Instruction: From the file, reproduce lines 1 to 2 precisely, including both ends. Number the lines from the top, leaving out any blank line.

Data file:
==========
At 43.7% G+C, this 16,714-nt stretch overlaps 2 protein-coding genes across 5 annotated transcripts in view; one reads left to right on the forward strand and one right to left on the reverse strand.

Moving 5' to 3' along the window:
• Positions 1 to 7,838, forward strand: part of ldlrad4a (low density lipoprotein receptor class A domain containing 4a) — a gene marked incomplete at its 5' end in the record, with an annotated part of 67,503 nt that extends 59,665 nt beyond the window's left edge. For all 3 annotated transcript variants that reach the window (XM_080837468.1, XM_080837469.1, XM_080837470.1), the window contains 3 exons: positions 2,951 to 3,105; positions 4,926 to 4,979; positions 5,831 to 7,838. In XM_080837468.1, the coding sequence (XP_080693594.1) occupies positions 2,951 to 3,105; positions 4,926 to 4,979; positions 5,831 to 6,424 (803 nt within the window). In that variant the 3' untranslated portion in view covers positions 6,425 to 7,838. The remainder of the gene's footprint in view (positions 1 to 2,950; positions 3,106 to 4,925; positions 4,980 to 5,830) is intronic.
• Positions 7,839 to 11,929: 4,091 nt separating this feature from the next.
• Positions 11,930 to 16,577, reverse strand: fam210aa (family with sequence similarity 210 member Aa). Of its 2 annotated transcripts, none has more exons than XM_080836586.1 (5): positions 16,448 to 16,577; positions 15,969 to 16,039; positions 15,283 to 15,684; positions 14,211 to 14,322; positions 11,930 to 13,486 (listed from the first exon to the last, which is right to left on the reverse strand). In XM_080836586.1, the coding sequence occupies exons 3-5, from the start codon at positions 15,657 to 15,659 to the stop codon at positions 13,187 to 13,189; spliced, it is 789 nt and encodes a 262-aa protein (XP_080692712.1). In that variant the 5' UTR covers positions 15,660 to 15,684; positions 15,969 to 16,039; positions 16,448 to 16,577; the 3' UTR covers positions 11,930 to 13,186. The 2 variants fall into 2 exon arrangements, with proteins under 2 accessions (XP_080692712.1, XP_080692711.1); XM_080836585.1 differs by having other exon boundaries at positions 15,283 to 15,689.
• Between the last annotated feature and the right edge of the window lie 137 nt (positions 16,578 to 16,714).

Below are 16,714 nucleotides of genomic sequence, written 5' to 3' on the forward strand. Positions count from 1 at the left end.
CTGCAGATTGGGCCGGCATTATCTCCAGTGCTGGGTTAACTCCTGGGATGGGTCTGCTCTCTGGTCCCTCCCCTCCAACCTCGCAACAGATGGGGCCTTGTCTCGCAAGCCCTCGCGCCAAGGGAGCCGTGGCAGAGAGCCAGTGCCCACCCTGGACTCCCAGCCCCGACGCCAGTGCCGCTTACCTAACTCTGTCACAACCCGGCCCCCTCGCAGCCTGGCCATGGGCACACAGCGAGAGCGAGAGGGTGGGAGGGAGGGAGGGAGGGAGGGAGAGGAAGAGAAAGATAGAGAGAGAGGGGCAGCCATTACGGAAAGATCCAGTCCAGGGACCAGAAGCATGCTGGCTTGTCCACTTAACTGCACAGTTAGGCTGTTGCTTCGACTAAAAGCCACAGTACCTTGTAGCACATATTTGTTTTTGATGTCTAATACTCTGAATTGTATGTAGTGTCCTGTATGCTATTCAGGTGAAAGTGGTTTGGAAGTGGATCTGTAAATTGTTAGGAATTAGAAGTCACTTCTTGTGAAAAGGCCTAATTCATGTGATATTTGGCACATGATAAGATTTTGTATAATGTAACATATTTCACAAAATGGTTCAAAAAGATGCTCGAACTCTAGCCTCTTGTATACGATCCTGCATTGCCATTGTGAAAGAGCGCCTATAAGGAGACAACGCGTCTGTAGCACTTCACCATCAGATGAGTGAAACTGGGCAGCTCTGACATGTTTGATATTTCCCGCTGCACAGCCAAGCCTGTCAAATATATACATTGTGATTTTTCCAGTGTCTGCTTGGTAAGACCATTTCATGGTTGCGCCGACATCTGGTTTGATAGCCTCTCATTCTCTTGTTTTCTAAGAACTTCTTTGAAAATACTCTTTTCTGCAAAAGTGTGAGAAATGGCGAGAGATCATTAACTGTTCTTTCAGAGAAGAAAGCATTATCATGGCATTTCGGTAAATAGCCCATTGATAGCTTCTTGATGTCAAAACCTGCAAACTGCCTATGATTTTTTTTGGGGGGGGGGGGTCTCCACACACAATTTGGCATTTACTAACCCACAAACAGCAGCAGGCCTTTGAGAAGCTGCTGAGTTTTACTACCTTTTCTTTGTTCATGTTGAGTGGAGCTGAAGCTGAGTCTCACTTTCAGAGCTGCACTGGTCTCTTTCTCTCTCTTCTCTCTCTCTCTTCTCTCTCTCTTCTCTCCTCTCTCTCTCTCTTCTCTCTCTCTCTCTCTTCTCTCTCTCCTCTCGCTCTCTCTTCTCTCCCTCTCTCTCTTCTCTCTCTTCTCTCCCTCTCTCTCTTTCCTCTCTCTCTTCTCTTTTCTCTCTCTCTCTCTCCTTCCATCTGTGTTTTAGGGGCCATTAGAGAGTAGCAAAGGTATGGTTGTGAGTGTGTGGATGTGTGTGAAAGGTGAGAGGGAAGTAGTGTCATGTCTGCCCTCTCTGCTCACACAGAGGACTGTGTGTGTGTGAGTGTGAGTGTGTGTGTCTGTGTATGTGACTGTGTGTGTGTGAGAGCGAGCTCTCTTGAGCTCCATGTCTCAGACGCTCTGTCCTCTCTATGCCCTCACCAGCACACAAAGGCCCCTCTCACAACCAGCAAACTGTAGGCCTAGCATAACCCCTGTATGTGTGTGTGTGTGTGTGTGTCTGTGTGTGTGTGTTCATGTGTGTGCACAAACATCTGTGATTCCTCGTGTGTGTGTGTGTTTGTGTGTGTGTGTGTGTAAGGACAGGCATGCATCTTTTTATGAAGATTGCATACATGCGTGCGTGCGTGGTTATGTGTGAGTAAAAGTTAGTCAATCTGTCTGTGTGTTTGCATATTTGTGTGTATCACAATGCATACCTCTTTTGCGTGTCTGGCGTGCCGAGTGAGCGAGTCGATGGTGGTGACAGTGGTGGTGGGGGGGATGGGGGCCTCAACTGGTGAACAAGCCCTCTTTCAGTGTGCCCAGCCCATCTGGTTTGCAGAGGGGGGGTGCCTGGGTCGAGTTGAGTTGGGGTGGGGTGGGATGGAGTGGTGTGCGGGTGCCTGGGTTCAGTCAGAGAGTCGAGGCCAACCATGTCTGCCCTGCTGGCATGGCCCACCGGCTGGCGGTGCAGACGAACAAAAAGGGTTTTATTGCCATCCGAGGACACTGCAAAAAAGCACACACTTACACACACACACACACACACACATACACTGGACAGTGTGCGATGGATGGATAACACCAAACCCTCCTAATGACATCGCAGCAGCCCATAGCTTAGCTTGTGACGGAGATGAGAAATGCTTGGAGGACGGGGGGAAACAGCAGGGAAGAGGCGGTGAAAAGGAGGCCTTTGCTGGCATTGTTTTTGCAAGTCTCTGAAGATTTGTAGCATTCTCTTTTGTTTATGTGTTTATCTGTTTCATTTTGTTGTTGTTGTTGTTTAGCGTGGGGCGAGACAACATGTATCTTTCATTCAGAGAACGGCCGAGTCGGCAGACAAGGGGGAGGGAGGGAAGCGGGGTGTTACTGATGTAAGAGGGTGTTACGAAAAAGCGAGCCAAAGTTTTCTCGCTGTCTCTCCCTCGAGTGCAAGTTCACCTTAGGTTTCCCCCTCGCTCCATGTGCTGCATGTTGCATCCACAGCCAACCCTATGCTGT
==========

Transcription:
At 43.7% G+C, this 16,714-nt stretch overlaps 2 protein-coding genes across 5 annotated transcripts in view; one reads left to right on the forward strand and one right to left on the reverse strand.

Moving 5' to 3' along the window: